It’s a dream come true to travel aimlessly with your best friend to a place well known for producing the best waves in the world. Slyde Handboards recently sent Spencer McGrath and I to compete in a bodysurfing event in August, and might we say it was a completely different world from our Ventura home breaks.
It was an experience that was once stuck in the deepest recesses of our dreams and just recently turned into a reality that was so amazing we had to come up with a few moments and pointers for those who wish for the courage to get there too. Here are seven spectacular moments from our Tahitian tale that we couldn’t help but share and reminisce over and over again.
Our arrival into Papeete (Capital city of Tahiti) started out as an excerpt from a Steven King horror novel. Our camera bag was missing, our rental car wasn’t available and we had left our positive mindsets back in Los Angeles. It was close to midnight and we weren’t sure where to go next. Luckily, a local taxi driver hitched us a ride and by 3am we were stargazing at our bungalow enjoying chocolate croissants and coconut milk, all while overlooking the beach break a few yards from our toes. The tahitians didn’t have a relationship to time; it was sun up to sun down at the ocean.
2. Tahiti Pro, Teahupo’o
Luckily we were visiting Tahiti during the World Surf League’s Tahiti Pro at Teahupo’o. An hour drive from our bungalow in Papara, Teahupo’o was filled with any pro you could think of drinking beers and lounging around for the off day. Our recommendations; go during a competition day and rent a boat that will take you out to witness the beautiful left. The competition wasn’t possible to see from shore, but Peter Mel and the commentators were all walking aimlessly around the site during the off day, making for perfect small talk opportunities.
Papara was a small and localized town with unreliable public transportation. Busses were either 30 minutes late or didn’t show up. Luckily, Tahitians still drive on the same side of the road as we do here in America. Renting a car from a local shop was easy and inexpensive. It simplified our trip and made it possible for us to travel to the city for the night life and travel to different reef breaks multiple times a day. We even turned our car in a day late because we had a few more breaks to hit before our departing flight.
4. Tahiti Watermen’s Tour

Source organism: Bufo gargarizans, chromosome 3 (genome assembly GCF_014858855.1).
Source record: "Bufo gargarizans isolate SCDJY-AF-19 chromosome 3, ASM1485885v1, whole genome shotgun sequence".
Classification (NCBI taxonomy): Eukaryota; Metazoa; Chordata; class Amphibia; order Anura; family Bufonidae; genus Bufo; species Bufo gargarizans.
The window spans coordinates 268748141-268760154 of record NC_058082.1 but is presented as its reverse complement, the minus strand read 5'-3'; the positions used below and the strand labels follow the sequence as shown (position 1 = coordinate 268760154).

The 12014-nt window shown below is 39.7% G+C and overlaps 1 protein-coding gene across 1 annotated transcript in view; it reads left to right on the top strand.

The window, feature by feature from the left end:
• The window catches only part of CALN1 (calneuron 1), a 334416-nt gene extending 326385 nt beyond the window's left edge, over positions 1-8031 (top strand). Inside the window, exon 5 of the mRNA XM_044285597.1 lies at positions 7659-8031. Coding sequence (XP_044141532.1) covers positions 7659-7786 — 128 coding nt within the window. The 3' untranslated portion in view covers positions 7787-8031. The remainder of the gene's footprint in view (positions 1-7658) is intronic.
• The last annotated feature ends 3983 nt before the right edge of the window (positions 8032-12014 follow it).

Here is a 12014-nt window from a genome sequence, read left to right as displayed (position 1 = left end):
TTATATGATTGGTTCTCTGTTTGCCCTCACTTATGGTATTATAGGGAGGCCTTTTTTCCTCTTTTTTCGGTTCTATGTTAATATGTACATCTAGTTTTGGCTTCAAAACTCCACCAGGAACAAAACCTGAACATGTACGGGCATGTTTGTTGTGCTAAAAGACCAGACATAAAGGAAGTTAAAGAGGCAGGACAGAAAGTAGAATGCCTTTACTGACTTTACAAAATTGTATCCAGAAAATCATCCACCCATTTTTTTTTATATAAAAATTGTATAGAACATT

Twenty men and three women filled the lineup at Papara’s beach break for the first annual Tahiti Bodysurfing Competition hosted by California’s own, Slyde Handboards. Both Spencer and I went head to head with local athletes from all over the Island. Our goal was to take home the top honors, but after spending a bit of time watching the locals shred the reef we started to think just placing would be an accomplishment. After an all day event and third place, we broke the language barrier and made a few friends that would later fulfill our Tahitian experience.
5. Traditional Tahitian Meals
Spencer and I befriended two local guys from the competition and after a few adventures with them we were invited back to their home for a traditionally cooked Tahitian meal. Fish wrapped in banana leaves, bread fruit, avocados, sashimi and coconut milk substances filled our plates. The food was cooked for a consistent 13 hours and roasted in a fire pit dug three feet underground. Initially we both thought “let’s get out of here” but couldn’t muster up the courage to say it. I’m not saying we’d make it again, but we were just stoked on that first time experience.
6. Boat Rentals
Thankfully, making two new local friends meant Spencer and I didn’t have to worry about renting a boat. Philippe and Simon both had access to small 10 foot dingies with a tiny engine to putz us wherever we eyed. At one point we were asked to just swim out to the reef; a solid two football fields away. Of course the swim was possible, but our access to boats added a full extra hour to our dreams of perfect left hand barrels. Later we learned it was just as easy to make a trip to the harbor and pay someone a few bucks to drop us off out passed the break.
7. The Perfect Left
It isn’t every day you witness a perfect pealing left that’s consistently hollow and breaking at the exact same spot every time. That’s why Spencer and I officially named one particular spot break the Perfect Left, only a few miles away from Teahupo’o. One second I was bobbing around taking in the incredible colors and life on the reef and mountain backdrops and the next moment I was scrambling to make it under a massive set before taking one on the head. No complaints of course, but the fear of getting thrown onto a reef was always in the back of our heads. We were able to float in the same spot, wave after wave, and catch the most perfect left hand slabs our bodysurfing lives had ever seen.
The reef breaks in Tahiti were definitely a step up from our local point breaks in California. The waves were the highlight of our trip, but the adventure was so much more. Eating local Tahitian food and traveling around the island in a rental car as two best friends was an experience of a lifetime and we’re already planning our next adventure back.